As managers how often do we take the time to tell our employees they have done a great job? Many CEO’s believe that a pay cheque is the only thanks an employee should expect. A colleague once shared a story about a former blue chip employer responding to a request during a staff meeting in a similar way. During the meeting an employee respectfully acknowledged that it was important to be corrected when a mistake was made but it would also be helpful to occasionally hear from a superior about a job well done. The managing partner tersely responded “your salary is your thanks”. Within a year the staff moved on because they quickly determined that the same attitude was being applied to the firm’s clients.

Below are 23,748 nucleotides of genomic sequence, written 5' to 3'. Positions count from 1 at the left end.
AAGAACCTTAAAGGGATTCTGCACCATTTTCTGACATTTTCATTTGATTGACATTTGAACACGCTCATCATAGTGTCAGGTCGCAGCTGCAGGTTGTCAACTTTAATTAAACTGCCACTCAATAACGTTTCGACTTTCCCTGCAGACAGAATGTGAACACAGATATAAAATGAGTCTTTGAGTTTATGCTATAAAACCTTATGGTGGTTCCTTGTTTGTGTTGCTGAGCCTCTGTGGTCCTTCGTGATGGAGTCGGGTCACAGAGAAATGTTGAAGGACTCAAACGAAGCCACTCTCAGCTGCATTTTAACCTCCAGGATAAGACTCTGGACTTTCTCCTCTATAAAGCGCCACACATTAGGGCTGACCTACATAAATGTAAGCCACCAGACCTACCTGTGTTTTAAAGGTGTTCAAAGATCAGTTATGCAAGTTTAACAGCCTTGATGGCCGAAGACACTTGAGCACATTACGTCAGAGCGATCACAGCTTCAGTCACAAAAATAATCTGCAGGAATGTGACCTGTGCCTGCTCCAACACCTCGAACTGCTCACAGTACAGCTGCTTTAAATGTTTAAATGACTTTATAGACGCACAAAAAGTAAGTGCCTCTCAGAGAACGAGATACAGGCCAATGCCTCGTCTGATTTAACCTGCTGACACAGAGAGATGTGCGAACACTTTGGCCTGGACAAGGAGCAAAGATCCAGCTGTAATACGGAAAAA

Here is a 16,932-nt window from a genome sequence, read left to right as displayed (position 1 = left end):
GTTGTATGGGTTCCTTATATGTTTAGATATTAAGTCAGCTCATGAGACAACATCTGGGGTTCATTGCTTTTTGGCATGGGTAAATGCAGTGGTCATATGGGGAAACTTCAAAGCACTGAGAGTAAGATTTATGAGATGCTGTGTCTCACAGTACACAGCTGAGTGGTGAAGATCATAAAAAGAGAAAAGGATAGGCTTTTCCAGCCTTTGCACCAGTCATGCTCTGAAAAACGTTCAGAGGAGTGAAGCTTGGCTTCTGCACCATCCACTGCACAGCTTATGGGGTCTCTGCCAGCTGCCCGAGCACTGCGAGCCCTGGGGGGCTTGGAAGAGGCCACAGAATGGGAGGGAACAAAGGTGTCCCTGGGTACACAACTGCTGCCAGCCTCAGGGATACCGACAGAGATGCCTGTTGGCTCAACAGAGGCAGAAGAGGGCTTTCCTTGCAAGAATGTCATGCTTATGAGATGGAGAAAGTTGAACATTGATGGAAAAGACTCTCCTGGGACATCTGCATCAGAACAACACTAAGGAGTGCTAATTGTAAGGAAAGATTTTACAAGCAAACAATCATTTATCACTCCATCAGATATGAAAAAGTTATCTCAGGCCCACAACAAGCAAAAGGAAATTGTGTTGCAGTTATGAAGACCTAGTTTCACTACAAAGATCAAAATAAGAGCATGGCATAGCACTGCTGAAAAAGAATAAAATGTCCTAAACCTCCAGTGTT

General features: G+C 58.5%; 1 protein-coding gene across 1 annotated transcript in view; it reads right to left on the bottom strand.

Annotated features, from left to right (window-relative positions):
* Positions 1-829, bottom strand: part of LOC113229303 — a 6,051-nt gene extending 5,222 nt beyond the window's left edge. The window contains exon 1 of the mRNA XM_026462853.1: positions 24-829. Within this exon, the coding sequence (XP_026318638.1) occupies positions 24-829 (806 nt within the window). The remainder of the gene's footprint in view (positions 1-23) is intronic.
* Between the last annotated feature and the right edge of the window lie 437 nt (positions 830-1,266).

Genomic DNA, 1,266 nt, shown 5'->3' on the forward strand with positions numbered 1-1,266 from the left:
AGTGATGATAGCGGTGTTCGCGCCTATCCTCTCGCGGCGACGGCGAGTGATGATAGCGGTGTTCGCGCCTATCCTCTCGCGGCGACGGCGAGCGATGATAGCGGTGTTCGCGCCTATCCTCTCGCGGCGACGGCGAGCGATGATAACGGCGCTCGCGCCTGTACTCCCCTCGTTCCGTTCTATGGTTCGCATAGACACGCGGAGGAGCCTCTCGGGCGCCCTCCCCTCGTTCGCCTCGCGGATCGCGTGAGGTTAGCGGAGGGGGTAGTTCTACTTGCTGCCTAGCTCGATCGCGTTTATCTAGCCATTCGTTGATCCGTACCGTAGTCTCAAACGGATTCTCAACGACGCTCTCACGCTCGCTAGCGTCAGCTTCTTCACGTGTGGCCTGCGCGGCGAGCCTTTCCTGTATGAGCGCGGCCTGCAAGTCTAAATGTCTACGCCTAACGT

In my experience high morale usually translates into higher productivity. When an employee is emotionally connected to their work a firm’s clients or product is the beneficiary.
Recently, on the occasion of Parmac’s 20th anniversary I wrote a personal letter to each employee highlighting their unique strengths and contribution to our organization. The management team met with each employee individually presented the letter and their performance based salary increase. The result was unexpected: for the first time we have been able to push employees beyond their comfort zone. By expressing our appreciation we had inadvertently built trust. Our staff recognizes that collectively we all fix things; they have become active contributors to building a culture of excellence. Corporate love letters work!